Right on, Mr. Wright!

TERRY JONES -- Edmonton Sun

, Last Updated: 11:18 AM ET

VANCOUVER -- A new, transparent, enforceable salary cap - likely increased by $1 million for next season - is being worked on.

Televising all 81 games, with an instant replay system in place for referees is being discussed.

Expansion to Halifax, Moncton or Quebec City, sooner rather than later, would create a balanced 10-team league with no bye weeks. That's in the boardroom.

Financial stability for all franchises and some sort of solution to cure the goofball Glieberguys ownership situation in Ottawa, which is killing the franchise yet again, is on the agenda.

OK, you had to read a bit between the lines on that last one.

But CFL commissioner Tom Wright laid down those plans after painting a picture of a league in dramatically improved condition since he sat ordering room service in the Hotel Macdonald in Edmonton for the entire week in 2002 while B.C. owner David Braley stonewalled his hiring until the day before the Grey Cup game.

It was the annual commissioner's state of the union and former interim commissioner Braley sat at the back of the room watching the criminal situation of a commissioner, who has done his job beyond belief, lay out his plan for the future.

But he has no future beyond a less than unanimous one-year extension.

"It was three years ago this week that I met most of you for the first time,'' said Wright. "I think we're in a stronger position and a better position.''

THE GROWTH TREND

Wright detailed "the acceleration of the growth trend,'' which began when he took over and the highest attendance since 1978. He cited TSN ratings were up 27% from last year, and CBC up 5% despite having to telecast half a season without announcers, due to a lockout situation. He listed major multimillion-dollar corporate sponsorships involving major concerns such as Scotiabank, Sony, Reebok, Molson and Rogers.

"Our business is clearly changing and is now on solid ground,'' he said.

The commissioner, as much as he can commit to anything with his temporary employment status, committed himself "to build a foundation with teams working together.''

Then he listed his four priorities.

"No. 1, salary management - a new competitive balance system for 2006 - including roster size, management, trade deadine improvement, transparency and enforcement.''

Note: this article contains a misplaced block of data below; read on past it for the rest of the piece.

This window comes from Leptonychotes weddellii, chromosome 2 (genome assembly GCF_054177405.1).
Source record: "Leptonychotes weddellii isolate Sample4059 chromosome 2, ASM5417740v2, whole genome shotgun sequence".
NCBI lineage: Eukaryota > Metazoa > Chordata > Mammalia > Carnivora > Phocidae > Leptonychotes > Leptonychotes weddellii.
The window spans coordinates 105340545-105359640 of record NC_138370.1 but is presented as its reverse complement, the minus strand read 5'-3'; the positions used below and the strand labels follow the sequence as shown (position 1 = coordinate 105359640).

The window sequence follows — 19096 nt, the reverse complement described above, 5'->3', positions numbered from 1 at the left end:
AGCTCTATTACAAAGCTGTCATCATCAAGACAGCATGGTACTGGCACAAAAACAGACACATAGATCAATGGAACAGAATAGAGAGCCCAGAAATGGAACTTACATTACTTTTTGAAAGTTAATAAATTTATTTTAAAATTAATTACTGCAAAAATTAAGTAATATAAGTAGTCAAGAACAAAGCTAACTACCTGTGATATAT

Wright wouldn't offer details, but said Bobby Ackles (B.C.), Rick LeLacheur (Edmonton), Howard Sokolowski (Toronto), Ted Hellard (Calgary) and Bob Wetenhall (Montreal) - the biggest offenders - are on his committee to solve the problem. It is believed the intention includes finding a way to increase the cap to a more realistic $3.5M for all - and enforce it.

"I put together this group to get the right solution - a made-in-Canada solution.''

No. 2, instant replay.

Last year, Wright pointed out the league tripled the budget for officiating and as a result saw "a 20% reduction in penalties and a reduced number of controversial calls.''

KEEP IMPROVING

The intention is to do everything possible to keep improving officiating and instant replay, likely to be modelled along NCAA lines more than NFL lines.

No. 3, expansion.

"We need a 10th franchise and we believe there is ample market support,'' he said of Halifax, Moncton or Quebec City.

"I believe our league is ready for a 10th franchise in a new market now.''

No. 4, financial stability.

"Until our nine current franchises are financially successful and stable. Until all nine are profitable, I won't consider my work accomplished.''

Wright conceded there's also other work to be done. He suggested the CFL is in the dark ages when it comes to substance abuse.

"We don't have a formal policy. We need one,'' he said.

A code of conduct is also needed.

"We don't have a code of conduct. That's something I think is necessary.''

He doesn't have the deal to do it, but Tom Wright has proved to be the right man for the job. And he's doing it despite his handcuffs.

Give the man the ball and the chance to score touchdowns instead of first downs. Give the man a power base instead of a keep-him-in-his-place base Braley, Wetenhall and others have legislated.


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